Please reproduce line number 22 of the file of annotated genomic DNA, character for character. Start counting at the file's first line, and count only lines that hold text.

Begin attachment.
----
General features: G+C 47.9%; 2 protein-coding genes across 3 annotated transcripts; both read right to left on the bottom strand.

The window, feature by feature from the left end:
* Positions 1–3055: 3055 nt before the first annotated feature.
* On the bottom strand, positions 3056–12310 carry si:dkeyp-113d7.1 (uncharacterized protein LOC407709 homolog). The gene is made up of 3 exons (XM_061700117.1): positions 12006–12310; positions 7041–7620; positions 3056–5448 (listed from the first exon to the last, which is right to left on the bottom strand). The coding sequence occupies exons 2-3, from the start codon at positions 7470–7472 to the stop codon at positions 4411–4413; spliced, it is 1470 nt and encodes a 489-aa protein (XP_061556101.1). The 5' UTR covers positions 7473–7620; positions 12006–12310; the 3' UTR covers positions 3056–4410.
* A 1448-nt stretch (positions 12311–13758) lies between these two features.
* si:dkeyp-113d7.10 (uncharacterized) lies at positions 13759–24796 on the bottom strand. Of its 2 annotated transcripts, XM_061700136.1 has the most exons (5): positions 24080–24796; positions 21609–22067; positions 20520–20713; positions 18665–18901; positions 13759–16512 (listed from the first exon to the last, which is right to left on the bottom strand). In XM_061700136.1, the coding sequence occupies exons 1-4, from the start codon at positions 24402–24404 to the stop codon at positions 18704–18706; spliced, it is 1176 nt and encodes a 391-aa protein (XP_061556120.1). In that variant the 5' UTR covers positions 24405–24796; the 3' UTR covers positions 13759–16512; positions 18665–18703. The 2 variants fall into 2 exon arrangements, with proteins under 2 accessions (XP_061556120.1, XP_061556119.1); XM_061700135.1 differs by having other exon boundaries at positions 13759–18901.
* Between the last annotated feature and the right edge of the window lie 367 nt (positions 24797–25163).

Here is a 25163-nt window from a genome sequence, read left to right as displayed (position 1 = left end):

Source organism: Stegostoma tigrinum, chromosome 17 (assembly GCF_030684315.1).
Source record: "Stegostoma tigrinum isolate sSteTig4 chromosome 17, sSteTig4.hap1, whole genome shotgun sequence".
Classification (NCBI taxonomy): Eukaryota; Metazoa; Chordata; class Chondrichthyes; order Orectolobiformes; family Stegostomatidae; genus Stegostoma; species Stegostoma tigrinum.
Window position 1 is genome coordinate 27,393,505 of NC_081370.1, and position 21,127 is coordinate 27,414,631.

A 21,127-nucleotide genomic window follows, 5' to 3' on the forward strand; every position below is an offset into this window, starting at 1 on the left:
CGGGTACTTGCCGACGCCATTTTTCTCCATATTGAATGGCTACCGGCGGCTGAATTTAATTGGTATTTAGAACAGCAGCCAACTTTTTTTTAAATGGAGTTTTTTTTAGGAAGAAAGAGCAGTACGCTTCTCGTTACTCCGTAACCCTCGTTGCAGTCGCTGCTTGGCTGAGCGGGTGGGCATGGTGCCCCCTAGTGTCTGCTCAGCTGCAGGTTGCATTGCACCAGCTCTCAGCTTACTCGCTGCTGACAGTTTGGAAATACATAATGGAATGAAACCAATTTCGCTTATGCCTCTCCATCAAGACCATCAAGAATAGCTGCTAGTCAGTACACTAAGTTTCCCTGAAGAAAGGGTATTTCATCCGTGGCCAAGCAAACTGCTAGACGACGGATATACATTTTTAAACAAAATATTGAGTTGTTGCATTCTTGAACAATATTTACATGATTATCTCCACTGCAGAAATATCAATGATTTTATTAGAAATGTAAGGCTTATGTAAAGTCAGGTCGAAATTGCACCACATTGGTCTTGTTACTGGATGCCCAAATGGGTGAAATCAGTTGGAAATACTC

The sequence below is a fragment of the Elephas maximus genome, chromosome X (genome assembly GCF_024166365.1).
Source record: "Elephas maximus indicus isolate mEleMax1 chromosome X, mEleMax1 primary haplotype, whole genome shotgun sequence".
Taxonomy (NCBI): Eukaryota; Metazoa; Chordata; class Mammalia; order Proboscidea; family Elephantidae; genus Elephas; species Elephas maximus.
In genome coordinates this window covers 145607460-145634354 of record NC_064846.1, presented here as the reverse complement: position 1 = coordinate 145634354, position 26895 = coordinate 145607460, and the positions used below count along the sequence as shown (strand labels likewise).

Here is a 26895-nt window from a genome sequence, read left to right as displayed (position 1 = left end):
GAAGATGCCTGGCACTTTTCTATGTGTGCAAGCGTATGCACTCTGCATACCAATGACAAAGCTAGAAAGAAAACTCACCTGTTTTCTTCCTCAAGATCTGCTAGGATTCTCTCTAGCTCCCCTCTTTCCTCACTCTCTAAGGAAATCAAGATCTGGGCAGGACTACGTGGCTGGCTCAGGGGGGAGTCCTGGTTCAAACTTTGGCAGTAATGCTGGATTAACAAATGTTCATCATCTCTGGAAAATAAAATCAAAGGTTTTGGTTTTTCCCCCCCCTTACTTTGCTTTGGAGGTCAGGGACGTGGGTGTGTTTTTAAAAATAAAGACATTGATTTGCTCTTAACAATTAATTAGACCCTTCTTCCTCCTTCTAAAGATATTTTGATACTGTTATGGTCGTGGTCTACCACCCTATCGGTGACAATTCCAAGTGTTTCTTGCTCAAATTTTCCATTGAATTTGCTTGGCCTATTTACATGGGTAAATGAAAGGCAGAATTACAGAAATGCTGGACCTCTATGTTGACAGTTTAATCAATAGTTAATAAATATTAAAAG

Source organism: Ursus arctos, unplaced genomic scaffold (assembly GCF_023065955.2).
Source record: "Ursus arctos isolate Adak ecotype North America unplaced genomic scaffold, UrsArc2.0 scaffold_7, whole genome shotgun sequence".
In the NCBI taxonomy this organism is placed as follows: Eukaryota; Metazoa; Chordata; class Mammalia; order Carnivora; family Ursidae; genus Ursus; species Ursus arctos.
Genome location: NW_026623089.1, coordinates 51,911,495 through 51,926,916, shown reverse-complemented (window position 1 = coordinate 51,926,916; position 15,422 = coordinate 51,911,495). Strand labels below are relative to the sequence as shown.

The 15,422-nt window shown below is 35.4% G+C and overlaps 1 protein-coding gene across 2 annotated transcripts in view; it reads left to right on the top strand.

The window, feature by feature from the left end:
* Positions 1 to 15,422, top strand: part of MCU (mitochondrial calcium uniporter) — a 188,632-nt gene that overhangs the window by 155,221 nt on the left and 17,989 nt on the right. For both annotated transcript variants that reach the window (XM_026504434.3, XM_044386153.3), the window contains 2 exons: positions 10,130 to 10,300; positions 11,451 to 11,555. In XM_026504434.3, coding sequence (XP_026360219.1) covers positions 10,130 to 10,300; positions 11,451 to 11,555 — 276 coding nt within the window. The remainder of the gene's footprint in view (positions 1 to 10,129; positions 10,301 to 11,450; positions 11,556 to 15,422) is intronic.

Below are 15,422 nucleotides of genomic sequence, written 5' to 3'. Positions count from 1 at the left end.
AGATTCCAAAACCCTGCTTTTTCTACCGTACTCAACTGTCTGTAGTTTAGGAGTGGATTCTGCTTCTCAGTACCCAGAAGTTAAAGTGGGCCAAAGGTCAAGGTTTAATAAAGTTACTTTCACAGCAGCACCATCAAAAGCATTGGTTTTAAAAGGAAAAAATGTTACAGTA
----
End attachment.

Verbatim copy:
Source record: "Ursus arctos isolate Adak ecotype North America unplaced genomic scaffold, UrsArc2.0 scaffold_7, whole genome shotgun sequence".